I took these sunset photos yesterday and today in front of my townhouse. As you can see Florence missed us. We are extremely lucky. We did not get a drop of rain. Street scene was taken from the front porch. Those with the pergola on the left were taken from the second floor closet window. My terrace was boarded so I could not go out but my husband’s closet has a small window and it was not boarded. Those with unobstructed view were taken from the third floor window. Although the pictures do not do justice to the wonderful sunset, you can still see the changes by the minutes.
This was taken on Thursday, 9-13-18 at 7:04 PM. Florence was to make a landfall that night. Not a drop of rain.
Two minutes later, the ground was still dry. Thursday, 9-13-18 at 7:06 PM.
The following photos were taken this evening, Friday, 9-14-18.
Friday, 9-14-18 at 7:05 PM. Dark clouds above Whitney Lake.
Four minutes later, 9-14-18 at 7:09 PM. The clouds were not so dark.
As I was going downstairs, I saw a huge ball of orange glow so I went outside and took more shots. Friday, 9-14-18 at 7:28 PM.
More of the same at 7:28 PM.
A minute later, at 7:29 PM.
Ran upstairs, took this at 7:32 PM.
Two minutes later: 7:34 PM. The sky turned purple.
This was posted on my other blog – Subli. There was a problem on reblog so I just repost it here. Enjoy the dance at the bottom of the blog.
Archeological evidence suggests that the Negritos, a broad term for indigenous people of dark complexions, reached the Philippines over 30,000 years ago by a land bridge from the Asian mainland following the migration of animals. Excavation at Palawan’s Tabon cave yielded a human skull carbon-dated to 22,000 B.C. About 10,000 years ago, the ice melted, the sea level rose and the land bridges disappeared.
Waves of Indonesians followed by sea from 3,000 BC, and Malays got a firm foothold around 200 BC, followed in later centuries by waves of Chinese settlers. Most of today’s Filipinos have grown out of intermarriages between indigenous and Malay people. Modern Filipino culture, including language and cuisine, was heavily influenced by the Malays, who also introduced arts, literature, and a system of government.
A few centuries before the Spanish reached the Philippines in the 16th century, Filipinos involved in trade had also met Arabs and Hindus from India, while the expanding Chinese population wielded considerable commerical power. Muslim clergy start to bring Islam to the Philippines from Indonesia and Malaya via Borneo in the late 14th century.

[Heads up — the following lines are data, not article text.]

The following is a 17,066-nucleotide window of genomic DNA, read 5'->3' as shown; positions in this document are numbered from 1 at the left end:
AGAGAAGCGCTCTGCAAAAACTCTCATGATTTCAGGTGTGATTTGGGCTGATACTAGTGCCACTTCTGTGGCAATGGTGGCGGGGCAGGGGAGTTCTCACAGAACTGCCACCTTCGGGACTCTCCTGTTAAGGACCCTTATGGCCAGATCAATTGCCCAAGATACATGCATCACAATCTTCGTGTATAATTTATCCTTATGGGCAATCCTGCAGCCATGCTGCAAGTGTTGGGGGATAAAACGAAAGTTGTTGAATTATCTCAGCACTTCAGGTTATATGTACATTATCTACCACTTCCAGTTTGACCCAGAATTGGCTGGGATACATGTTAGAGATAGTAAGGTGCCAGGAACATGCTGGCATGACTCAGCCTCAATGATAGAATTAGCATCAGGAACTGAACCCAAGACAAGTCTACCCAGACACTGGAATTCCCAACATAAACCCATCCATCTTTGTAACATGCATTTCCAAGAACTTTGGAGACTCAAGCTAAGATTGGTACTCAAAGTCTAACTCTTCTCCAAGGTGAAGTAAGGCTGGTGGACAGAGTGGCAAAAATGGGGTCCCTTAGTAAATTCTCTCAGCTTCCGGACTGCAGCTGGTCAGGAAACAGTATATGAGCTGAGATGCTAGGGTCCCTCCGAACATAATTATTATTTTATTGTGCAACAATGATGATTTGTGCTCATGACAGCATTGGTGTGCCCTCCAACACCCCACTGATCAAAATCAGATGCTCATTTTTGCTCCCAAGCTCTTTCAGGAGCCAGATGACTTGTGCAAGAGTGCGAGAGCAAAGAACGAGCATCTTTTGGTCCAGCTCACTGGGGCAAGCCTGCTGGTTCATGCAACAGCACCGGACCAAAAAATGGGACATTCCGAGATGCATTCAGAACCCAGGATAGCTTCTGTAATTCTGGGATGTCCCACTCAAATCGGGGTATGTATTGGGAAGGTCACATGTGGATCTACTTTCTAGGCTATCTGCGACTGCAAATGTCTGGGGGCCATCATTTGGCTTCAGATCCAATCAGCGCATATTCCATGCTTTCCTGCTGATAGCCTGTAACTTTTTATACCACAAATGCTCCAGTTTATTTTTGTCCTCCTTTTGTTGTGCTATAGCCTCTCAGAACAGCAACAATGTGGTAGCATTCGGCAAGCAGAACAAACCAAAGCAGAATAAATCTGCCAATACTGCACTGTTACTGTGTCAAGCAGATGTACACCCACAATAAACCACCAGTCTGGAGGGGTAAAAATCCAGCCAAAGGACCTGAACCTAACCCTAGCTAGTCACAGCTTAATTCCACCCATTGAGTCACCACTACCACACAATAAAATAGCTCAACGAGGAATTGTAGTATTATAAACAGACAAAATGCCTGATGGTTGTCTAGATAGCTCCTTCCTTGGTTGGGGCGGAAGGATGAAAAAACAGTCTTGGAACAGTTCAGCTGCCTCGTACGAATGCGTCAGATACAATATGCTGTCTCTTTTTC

The Philippine population is a mix of tribal and ethnic groups representing 111 linguistic, cultural and racial groups. The majority is of Filipino-Malayan descent with Japanese, Chinese, European and American added to the mix. The minority is the aboriginal group called Negritos whose average height is about 58 inches, dark brown to almost black skin color, wide noses and tight curly hair. The Negritos or Little Negroes are one of the dwarf Australoid people of the ancient populations of the world. It is believed that inland forest situations with very few proteins and steep terrain contributed to their short stature. They kept to the deep forests while the Igorots kept to the mountains. They have survived because of their secluded location. The Negritoes survived by hunting and fishing and eventually had adopted a rudimentary form of farming. Local groups were composed of five to ten families living in a group of thatched lean-tos around a circular space. The leader of the band was determined by age or consensus. The group moved frequently for economic reasons or because of deaths, feeling of ill luck or quarrels. They have their own distinct language.
There are about 87 different languages and dialects spoken in the Philippines. Tagalog was made the national language in 1946. Tagalog was changed to Pilipino in 1962. Most of my generation still call it Tagalog. English is also widely used. Some young people nowadays used Taglish which is a mixture of both Tagalog and English in their conversation.
The Philippines is a conglomeration of various cultures due to the influence of different civilizations over the past 1500 years. Perhaps because of their over three centuries of Spanish rule, the Filipinos are passionate about life in a way that seems more Latin than Asian and because of their 48 years under the American administration, they can communicate easily in English and have been great imitators of American culture.